Before I get into more details of the working track, I want to lay out my core premise when it comes to college education: college is for jobs, and work is better than education. Put another way: mass college education exists to help people become more productive workers, and thus working is better than education for its own sake.
I know us over-educated types often believe that education is intrinsically worthwhile, and that college is to learn how to think or expand your horizons or study the classics or whatever. Maybe you could have made that argument a hundred years ago when higher education was a bunch of white dudes studying gibberish like plasma physics. But not anymore.
Don’t believe me? Just ask the people in college why they are there. Better yet, ask their parents why they want their children in college. Also ask college administrators and department heads why more people should attend college.
I’d bet that almost everyone’s response ultimately connects to getting a job. Whatever the historical reasons higher education exists, in the 21st century it’s about work. I might actually even go a little further and say that after ~10th grade, formal education of any kind is to help people become more productive workers.
I get that there are philosophical, non-job related reasons for primary school education (basic literacy and numeracy, social cohesion, a civic culture, patriotism, etc.). But beyond a certain point, formal education should primarily be about helping people succeed in the labor force.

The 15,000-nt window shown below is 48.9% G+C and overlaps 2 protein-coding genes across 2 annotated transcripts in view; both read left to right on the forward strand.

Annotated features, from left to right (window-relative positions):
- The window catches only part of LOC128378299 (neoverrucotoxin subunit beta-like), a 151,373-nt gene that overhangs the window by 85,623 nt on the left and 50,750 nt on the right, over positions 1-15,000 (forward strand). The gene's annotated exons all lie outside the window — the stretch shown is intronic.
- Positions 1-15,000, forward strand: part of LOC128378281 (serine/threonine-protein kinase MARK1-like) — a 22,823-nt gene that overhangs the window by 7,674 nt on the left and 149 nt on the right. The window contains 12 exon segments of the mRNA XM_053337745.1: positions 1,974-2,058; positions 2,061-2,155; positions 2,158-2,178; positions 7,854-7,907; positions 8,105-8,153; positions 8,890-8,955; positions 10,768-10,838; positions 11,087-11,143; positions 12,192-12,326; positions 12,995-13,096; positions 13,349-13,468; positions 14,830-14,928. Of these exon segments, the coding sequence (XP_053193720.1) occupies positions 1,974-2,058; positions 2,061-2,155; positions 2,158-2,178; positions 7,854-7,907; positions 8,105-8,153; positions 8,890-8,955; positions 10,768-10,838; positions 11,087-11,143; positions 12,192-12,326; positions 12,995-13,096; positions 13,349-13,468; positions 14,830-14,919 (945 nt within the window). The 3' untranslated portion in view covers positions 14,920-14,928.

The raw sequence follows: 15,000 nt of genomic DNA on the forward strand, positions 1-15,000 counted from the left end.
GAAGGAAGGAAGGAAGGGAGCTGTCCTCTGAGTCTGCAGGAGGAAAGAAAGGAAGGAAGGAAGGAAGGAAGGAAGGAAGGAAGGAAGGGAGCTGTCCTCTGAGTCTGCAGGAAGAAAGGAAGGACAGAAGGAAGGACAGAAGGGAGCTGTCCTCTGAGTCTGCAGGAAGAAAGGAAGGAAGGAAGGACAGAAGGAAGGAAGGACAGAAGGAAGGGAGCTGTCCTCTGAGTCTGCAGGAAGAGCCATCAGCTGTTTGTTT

I suspect many academics, and especially those in the pure sciences and humanities, will protest because many of them believe their jobs are special. They’re not. Knowledge-producing jobs are just another type of job, albeit ones that happen to require lots of formal education.
So whether we’re talking about construction, mechanical engineering, cancer research, or philosophy, we should judge college education on how it prepares people for work. It is a brutally utilitarian calculation.
Again: we would be having a different discussion if higher education were still reserved for the elite. But if we’re asking basically everyone to go to college, and allocating hundreds of billions of public dollars to it, then we have no choice but to be utilitarian. And we should do so for everyone, working in all types of jobs.
Oren Cass’s How the Other Half Learns almost gets there. But since his analysis sets up a dichotomy between vocational and college tracks, it doesn’t rethink education as much as it could have. If the central focus of public policy is a strong labor market for all Americans, and if education is to play a role in that goal, then we need to focus on how both halves learn.